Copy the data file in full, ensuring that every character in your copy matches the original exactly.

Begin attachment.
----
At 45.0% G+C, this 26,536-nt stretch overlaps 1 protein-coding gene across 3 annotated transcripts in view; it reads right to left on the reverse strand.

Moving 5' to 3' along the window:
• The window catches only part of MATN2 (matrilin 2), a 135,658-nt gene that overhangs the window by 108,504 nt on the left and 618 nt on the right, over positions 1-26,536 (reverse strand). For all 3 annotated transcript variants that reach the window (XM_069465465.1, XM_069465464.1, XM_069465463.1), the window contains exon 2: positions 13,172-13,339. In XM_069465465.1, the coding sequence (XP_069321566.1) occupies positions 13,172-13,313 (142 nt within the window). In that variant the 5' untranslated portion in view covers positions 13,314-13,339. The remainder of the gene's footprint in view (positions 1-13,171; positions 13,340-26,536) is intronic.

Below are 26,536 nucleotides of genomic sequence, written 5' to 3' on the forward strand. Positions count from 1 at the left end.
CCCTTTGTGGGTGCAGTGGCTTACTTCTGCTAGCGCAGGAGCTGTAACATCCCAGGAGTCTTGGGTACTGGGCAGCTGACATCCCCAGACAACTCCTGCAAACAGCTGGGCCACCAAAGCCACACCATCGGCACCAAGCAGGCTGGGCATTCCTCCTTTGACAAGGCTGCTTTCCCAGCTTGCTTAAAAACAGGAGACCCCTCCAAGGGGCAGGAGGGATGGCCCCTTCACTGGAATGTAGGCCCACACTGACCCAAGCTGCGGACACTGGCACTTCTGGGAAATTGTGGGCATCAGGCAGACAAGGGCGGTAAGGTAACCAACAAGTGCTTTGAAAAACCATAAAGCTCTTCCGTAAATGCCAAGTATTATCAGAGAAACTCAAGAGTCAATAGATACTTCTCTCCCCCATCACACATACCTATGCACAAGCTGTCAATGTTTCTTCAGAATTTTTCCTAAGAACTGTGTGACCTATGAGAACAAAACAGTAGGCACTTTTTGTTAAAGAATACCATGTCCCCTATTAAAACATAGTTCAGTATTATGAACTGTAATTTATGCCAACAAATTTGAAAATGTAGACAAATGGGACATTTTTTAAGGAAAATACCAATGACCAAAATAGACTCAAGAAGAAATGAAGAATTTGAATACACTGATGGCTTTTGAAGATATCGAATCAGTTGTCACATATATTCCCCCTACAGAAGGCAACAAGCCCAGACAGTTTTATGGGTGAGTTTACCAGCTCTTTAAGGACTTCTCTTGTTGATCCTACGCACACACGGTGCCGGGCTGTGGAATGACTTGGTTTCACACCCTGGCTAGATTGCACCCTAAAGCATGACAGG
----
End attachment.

At 45.0% G+C, this 26,536-nt stretch overlaps 1 protein-coding gene across 3 annotated transcripts in view; it reads right to left on the reverse strand.

Moving 5' to 3' along the window:
• The window catches only part of MATN2 (matrilin 2), a 135,658-nt gene that overhangs the window by 108,504 nt on the left and 618 nt on the right, over positions 1-26,536 (reverse strand). For all 3 annotated transcript variants that reach the window (XM_069465465.1, XM_069465464.1, XM_069465463.1), the window contains exon 2: positions 13,172-13,339. In XM_069465465.1, the coding sequence (XP_069321566.1) occupies positions 13,172-13,313 (142 nt within the window). In that variant the 5' untranslated portion in view covers positions 13,314-13,339. The remainder of the gene's footprint in view (positions 1-13,171; positions 13,340-26,536) is intronic.

Below are 26,536 nucleotides of genomic sequence, written 5' to 3' on the forward strand. Positions count from 1 at the left end.
CCCTTTGTGGGTGCAGTGGCTTACTTCTGCTAGCGCAGGAGCTGTAACATCCCAGGAGTCTTGGGTACTGGGCAGCTGACATCCCCAGACAACTCCTGCAAACAGCTGGGCCACCAAAGCCACACCATCGGCACCAAGCAGGCTGGGCATTCCTCCTTTGACAAGGCTGCTTTCCCAGCTTGCTTAAAAACAGGAGACCCCTCCAAGGGGCAGGAGGGATGGCCCCTTCACTGGAATGTAGGCCCACACTGACCCAAGCTGCGGACACTGGCACTTCTGGGAAATTGTGGGCATCAGGCAGACAAGGGCGGTAAGGTAACCAACAAGTGCTTTGAAAAACCATAAAGCTCTTCCGTAAATGCCAAGTATTATCAGAGAAACTCAAGAGTCAATAGATACTTCTCTCCCCCATCACACATACCTATGCACAAGCTGTCAATGTTTCTTCAGAATTTTTCCTAAGAACTGTGTGACCTATGAGAACAAAACAGTAGGCACTTTTTGTTAAAGAATACCATGTCCCCTATTAAAACATAGTTCAGTATTATGAACTGTAATTTATGCCAACAAATTTGAAAATGTAGACAAATGGGACATTTTTTAAGGAAAATACCAATGACCAAAATAGACTCAAGAAGAAATGAAGAATTTGAATACACTGATGGCTTTTGAAGATATCGAATCAGTTGTCACATATATTCCCCCTACAGAAGGCAACAAGCCCAGACAGTTTTATGGGTGAGTTTACCAGCTCTTTAAGGACTTCTCTTGTTGATCCTACGCACACACGGTGCCGGGCTGTGGAATGACTTGGTTTCACACCCTGGCTAGATTGCACCCTAAAGCATGACAGG